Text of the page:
Last week we found out that Apple had closed a deal with Liquidmetal, a Californian-based manufacturer of an alloy that is extremely light, hard and that shows a glass-like structure. From what we heard, Apple had acquired "substantially all of [Liquidmetal's] intellectual property assets," not to mention a "perpetual, worldwide, fully-paid, exclusive license to commercialize such intellectual property in the field of consumer electronic products in exchange for a license fee." [Engadget]
Now, it turns out that Apple might have been using Liquidmetal's technologies for a while now, and you know where? In the SIM-ejector tool of some iPhone 3G units, Cult Of Mac reports.
"The pin for ejecting the iPhone 3G SIM card is made from Liquidmetal, an extremely hard and light metal alloy, according to Atakan Peker, the alloy’s co-inventor.
Peker recognized the metal when he opened his iPhone 3G. It’s as hard as nails and has a distinctive color and feel.
That’s my metal,” he said. “I recognized it immediately. Take it from an expert, that’s Liquidmetal."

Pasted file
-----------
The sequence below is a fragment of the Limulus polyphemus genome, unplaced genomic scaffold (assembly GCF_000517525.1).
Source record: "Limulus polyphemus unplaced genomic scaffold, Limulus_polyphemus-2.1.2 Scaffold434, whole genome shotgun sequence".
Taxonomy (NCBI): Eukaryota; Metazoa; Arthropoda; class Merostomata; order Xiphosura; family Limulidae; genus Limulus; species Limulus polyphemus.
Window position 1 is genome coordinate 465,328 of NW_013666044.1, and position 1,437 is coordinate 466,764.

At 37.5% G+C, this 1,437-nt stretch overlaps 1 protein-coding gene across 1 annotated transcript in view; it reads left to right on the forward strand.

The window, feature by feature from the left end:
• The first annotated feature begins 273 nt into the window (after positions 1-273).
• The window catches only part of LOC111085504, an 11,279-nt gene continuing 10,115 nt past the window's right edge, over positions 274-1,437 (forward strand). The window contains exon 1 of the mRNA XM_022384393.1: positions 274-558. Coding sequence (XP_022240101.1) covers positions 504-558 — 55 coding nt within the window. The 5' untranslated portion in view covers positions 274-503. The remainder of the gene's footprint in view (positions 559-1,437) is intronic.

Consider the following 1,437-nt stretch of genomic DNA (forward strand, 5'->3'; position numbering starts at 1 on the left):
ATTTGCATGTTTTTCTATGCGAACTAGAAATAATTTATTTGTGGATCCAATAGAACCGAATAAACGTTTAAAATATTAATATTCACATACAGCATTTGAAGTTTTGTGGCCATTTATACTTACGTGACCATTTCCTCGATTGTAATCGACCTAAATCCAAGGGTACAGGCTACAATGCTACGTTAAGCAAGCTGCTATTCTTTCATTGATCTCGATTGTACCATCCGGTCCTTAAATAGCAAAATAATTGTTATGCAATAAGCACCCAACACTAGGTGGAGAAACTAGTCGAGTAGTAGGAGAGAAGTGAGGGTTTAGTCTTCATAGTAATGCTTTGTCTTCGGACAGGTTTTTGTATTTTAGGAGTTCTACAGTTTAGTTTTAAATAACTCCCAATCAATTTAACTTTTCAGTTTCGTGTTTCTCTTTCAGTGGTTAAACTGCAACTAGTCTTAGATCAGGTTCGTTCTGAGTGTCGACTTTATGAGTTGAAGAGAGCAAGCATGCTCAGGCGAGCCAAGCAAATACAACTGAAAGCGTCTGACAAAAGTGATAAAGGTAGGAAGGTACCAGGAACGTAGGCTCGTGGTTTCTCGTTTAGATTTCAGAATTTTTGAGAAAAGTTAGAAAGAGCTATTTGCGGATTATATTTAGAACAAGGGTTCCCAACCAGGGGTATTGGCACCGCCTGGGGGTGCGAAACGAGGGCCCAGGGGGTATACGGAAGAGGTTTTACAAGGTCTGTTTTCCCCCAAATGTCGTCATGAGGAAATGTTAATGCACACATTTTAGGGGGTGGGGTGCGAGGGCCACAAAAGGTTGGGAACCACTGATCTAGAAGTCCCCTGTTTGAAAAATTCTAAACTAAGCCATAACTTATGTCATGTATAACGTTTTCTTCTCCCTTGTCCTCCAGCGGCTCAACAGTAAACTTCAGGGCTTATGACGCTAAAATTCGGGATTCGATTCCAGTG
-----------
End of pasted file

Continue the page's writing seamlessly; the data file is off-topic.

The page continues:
Wired is also reporting that the same metal is being used for the ejector tool of the iPad 3G: "the SIM-ejector-too is indeed light and stiff, and almost impossible to bend."
It's not clear whether Apple decided to use Liquidmetal's alloy in those tiny ejector tools to test the technolohy prior to the acquisition or not, but my guess is that yes, they wanted to test the alloy's unique capabilities, but they probably also some manufacturing problem for the US market, and that's why they went with a Californian-based company.
Anyway, there you have it. You've been using Liquidmetal stuff all along. Happy now?